Delhiites to continue breathing 'very poor' air

Delhi recorded a minimum temperature of 2 degrees Celsius on Saturday.
Representative image
Representative image

NEW DELHI: Foul air has returned to haunt residents in the national capital, amid the ongoing severe cold wave conditions, which prompted the MET department to issue a red alert for biting cold on Saturday.

The Met office said the double whammy of a declining air quality and the ongoing severe cold wave will only add to the woes of residents, adding that Delhi's air quality will hover in the 'very poor' category over the next three to four days.

"The AQI (Air Quality Index) of Delhi-NCR, which saw some good air days in recent weeks, will slip back to the 'very poor' category in the next three to four days," VK Soni, a scientist at the IMD said. Delhi's air was in the 'very poor' category on Saturday, with the AQI reaching 359, as per System of Air Quality and Weather Forecasting and Research (SAFAR).

Further, according to SAFAR, the AQI in the National Capital Region of Gurugram stood at 371, with the Delhi University area recording 351.

The AQI near Lodhi Road also breached alarming levels, at 347. The area nearby IIT Delhi recorded an AQI of 345 while it stood at 356 at Terminal 3 of IGI airport.

At 433, the AQI in Noida was especially alarming on Saturday. Apart sounding a warning bell for bad air days in the national capital, the IMD on Saturday also issued a red alert for the next 24 to 48 hours, warning of severe cold in parts of North India, including Delhi.

Delhi recorded a minimum temperature of 2 degrees Celsius on Saturday. In an exclusive interview with ANI, RK Jenanmani, a weather scientist at IMD said, "The Delhi University's Ridge area recorded a minimum of 1.5 degrees Celsius today, which is the lowest recorded this season."

The official weather station for the Capital, at Safdarjung, recorded a minimum temperature of 2.2 degrees Celcius, while Lodhi road logged 2 degrees Celcius. At Aaya Nagar, the mercury dropped to 1.5 degrees Celcius from 1.8 degrees Celcius on Friday. Jenanmani said severe cold conditions are prevailing in Delhi-NCR and parts of the national capital are, in fact, colder than some popular tourist destinations in the sub-Himalayan region.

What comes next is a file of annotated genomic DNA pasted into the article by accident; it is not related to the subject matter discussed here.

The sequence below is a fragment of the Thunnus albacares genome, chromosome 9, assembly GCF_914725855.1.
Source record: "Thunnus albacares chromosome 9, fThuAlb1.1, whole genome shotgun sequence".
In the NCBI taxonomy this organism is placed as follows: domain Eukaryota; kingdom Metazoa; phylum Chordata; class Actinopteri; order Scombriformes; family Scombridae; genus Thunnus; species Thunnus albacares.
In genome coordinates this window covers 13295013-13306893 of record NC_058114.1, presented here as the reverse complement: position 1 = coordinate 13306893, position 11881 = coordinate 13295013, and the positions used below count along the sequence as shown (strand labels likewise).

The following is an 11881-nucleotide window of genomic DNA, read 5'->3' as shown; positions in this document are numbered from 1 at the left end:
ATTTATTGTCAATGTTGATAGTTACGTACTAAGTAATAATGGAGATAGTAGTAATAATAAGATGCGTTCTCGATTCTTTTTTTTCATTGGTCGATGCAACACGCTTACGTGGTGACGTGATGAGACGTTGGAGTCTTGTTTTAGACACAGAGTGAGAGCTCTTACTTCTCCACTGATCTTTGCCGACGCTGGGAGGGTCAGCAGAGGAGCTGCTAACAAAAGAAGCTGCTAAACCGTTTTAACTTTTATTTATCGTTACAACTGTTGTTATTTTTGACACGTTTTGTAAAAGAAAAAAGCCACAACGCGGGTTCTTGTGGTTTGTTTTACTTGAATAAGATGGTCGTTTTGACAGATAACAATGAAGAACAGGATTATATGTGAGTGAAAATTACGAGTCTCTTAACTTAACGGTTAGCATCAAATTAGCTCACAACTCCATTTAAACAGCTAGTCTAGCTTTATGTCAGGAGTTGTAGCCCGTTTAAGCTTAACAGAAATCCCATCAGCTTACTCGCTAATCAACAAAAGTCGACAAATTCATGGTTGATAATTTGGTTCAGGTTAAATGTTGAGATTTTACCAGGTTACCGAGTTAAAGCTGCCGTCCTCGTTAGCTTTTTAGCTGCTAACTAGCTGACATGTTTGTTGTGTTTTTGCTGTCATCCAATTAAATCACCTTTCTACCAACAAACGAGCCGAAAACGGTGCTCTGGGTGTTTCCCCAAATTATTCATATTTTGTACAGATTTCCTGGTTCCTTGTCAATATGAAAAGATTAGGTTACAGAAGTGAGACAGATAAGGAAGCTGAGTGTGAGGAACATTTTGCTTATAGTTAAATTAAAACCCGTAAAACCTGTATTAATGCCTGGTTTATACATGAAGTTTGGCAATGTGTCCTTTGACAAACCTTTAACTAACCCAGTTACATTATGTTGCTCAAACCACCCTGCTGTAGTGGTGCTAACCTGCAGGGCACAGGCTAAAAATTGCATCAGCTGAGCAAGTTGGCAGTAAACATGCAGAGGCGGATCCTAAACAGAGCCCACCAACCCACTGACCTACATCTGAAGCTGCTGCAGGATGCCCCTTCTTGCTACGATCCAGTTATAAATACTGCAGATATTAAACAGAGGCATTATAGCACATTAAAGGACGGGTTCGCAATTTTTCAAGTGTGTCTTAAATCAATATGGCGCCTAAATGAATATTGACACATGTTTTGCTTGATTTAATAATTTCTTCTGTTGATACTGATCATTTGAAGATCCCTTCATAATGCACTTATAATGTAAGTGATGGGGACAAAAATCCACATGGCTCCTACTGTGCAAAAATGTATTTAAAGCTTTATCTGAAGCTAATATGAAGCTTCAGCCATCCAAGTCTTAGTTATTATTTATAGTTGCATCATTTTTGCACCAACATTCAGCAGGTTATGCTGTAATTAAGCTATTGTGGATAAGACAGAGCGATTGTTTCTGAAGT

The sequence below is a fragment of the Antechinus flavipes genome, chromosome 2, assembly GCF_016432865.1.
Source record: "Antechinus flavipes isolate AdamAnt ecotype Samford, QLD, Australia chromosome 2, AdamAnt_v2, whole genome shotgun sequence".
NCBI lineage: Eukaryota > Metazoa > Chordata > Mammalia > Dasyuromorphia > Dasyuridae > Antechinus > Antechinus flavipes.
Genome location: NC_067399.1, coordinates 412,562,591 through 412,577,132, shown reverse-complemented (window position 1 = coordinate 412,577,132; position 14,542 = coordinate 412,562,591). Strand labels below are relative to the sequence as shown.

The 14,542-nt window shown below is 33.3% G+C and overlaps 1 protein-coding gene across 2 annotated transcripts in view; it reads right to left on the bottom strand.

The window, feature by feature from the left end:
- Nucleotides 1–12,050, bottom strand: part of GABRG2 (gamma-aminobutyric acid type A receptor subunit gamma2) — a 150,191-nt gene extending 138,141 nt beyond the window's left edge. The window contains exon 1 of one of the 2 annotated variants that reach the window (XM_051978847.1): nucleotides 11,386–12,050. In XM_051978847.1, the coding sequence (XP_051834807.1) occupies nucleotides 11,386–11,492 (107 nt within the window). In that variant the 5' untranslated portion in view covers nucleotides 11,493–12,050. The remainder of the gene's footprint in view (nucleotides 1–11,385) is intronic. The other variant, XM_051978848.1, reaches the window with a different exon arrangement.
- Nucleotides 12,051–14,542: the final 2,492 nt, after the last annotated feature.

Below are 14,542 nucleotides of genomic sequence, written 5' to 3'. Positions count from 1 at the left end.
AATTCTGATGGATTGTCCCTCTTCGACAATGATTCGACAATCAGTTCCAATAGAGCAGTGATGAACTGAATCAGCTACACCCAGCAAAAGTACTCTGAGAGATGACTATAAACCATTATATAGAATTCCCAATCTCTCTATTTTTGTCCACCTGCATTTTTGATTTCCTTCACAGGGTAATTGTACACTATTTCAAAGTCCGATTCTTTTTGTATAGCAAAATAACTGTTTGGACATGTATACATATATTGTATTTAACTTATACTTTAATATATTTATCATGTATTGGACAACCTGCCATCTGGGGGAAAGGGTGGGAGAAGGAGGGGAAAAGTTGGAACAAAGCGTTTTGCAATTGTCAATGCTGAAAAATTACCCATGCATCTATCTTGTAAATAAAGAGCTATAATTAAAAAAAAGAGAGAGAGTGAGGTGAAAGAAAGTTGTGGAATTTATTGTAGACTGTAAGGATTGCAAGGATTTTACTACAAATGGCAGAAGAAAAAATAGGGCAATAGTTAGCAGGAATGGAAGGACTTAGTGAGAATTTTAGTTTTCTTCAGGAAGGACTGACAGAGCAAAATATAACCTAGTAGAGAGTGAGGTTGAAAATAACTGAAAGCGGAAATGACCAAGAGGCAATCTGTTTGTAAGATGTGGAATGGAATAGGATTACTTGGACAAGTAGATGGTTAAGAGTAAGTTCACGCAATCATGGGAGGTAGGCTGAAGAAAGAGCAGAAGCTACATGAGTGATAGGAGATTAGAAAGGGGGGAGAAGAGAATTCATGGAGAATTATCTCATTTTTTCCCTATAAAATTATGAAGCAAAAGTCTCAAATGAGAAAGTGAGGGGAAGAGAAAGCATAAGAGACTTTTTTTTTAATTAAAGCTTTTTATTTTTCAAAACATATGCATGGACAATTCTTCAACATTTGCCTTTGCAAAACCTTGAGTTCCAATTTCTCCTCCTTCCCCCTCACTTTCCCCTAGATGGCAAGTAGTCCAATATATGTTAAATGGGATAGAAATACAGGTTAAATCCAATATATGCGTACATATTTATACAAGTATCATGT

"The western disturbance, which was expected to break this cold spell, hasn't been too effective. A vast swathe of the North Indian belt, including Delhi, North Madhya Pradesh, North Rajasthan, Punjab and Western Uttar Pradesh, are colder than Shimla, Manali and the western Himalayan region where the minimum temperature has increased," he said. He added that dense fog prevails in a vast area of North Rajasthan, Punjab, Haryana and Delhi.

"Churu in Rajasthan reached freezing point while the temperature of Nowgong in Madhya Pradesh's Chhattarpur district reached sub zero, at 0.5 degrees Celcius. Bareilly in Uttar Pradesh recorded 2.2 degrees Celcius and Hisar in Haryana recorded the lowest in the state, at 2 degrees Celsius," he said.

He added, "The Indian Meteorological Department has issued red alerts for the next 24 to 48 hours, warning of severe cold in North India and dense fog for North Rajasthan, Punjab, Haryana Chandigarh, Delhi and western Uttar Pradesh. An 'orange alert. will also be in place for January 8 to 9 night. Thereafter, the severe cold is likely to abate. We expect the Western Disturbance to take effect from January 10 and there will, hence, be some respite from the cold from January 9." "For the next 48 hours, people are advised take all the safety measures and avoid stepping out, unless it is very urgent," Janemani said.

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